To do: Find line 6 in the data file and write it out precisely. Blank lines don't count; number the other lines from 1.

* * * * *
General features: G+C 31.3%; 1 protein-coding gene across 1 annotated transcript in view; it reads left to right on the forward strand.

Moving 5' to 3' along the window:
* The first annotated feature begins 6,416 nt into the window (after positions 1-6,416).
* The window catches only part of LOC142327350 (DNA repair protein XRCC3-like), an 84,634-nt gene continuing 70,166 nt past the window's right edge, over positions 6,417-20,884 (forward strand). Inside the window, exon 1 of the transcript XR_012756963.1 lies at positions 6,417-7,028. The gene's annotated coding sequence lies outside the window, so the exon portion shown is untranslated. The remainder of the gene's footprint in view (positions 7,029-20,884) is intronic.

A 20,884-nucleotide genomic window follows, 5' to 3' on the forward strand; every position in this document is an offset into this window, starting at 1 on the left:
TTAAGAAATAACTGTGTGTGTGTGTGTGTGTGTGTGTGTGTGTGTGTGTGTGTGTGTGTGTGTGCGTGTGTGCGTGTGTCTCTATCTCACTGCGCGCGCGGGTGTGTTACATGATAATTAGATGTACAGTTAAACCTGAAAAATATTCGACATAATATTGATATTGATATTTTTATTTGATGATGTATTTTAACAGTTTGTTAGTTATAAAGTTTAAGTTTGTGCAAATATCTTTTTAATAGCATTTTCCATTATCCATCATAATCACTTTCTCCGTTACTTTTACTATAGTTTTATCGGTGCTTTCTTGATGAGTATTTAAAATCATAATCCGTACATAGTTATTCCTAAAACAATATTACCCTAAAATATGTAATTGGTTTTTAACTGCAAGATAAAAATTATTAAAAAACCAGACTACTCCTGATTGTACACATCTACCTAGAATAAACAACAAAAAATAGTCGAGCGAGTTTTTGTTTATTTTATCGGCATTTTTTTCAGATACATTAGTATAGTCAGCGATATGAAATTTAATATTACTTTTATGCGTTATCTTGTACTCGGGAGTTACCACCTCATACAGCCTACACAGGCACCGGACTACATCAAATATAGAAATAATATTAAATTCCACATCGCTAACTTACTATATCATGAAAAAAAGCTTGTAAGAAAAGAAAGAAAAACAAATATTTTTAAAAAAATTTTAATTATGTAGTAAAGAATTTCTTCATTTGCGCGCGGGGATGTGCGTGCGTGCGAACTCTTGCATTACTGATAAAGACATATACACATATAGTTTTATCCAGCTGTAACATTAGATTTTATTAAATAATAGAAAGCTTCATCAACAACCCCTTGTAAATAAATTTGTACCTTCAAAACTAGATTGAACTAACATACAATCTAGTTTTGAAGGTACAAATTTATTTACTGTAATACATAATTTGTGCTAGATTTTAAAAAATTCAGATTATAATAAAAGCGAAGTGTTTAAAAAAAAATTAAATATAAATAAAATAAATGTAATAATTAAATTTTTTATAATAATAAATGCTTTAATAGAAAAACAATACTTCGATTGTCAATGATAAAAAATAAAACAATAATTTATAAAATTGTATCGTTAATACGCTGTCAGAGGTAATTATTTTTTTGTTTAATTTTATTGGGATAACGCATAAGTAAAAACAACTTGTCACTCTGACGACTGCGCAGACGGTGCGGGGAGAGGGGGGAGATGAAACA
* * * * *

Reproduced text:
TTAAGAAATAACTGTGTGTGTGTGTGTGTGTGTGTGTGTGTGTGTGTGTGTGTGTGTGTGTGTGCGTGTGTGCGTGTGTCTCTATCTCACTGCGCGCGCGGGTGTGTTACATGATAATTAGATGTACAGTTAAACCTGAAAAATATTCGACATAATATTGATATTGATATTTTTATTTGATGATGTATTTTAACAGTTTGTTAGTTATAAAGTTTAAGTTTGTGCAAATATCTTTTTAATAGCATTTTCCATTATCCATCATAATCACTTTCTCCGTTACTTTTACTATAGTTTTATCGGTGCTTTCTTGATGAGTATTTAAAATCATAATCCGTACATAGTTATTCCTAAAACAATATTACCCTAAAATATGTAATTGGTTTTTAACTGCAAGATAAAAATTATTAAAAAACCAGACTACTCCTGATTGTACACATCTACCTAGAATAAACAACAAAAAATAGTCGAGCGAGTTTTTGTTTATTTTATCGGCATTTTTTTCAGATACATTAGTATAGTCAGCGATATGAAATTTAATATTACTTTTATGCGTTATCTTGTACTCGGGAGTTACCACCTCATACAGCCTACACAGGCACCGGACTACATCAAATATAGAAATAATATTAAATTCCACATCGCTAACTTACTATATCATGAAAAAAAGCTTGTAAGAAAAGAAAGAAAAACAAATATTTTTAAAAAAATTTTAATTATGTAGTAAAGAATTTCTTCATTTGCGCGCGGGGATGTGCGTGCGTGCGAACTCTTGCATTACTGATAAAGACATATACACATATAGTTTTATCCAGCTGTAACATTAGATTTTATTAAATAATAGAAAGCTTCATCAACAACCCCTTGTAAATAAATTTGTACCTTCAAAACTAGATTGAACTAACATACAATCTAGTTTTGAAGGTACAAATTTATTTACTGTAATACATAATTTGTGCTAGATTTTAAAAAATTCAGATTATAATAAAAGCGAAGTGTTTAAAAAAAAATTAAATATAAATAAAATAAATGTAATAATTAAATTTTTTATAATAATAAATGCTTTAATAGAAAAACAATACTTCGATTGTCAATGATAAAAAATAAAACAATAATTTATAAAATTGTATCGTTAATACGCTGTCAGAGGTAATTATTTTTTTGTTTAATTTTATTGGGATAACGCATAAGTAAAAACAACTTGTCACTCTGACGACTGCGCAGACGGTGCGGGGAGAGGGGGGAGATGAAACA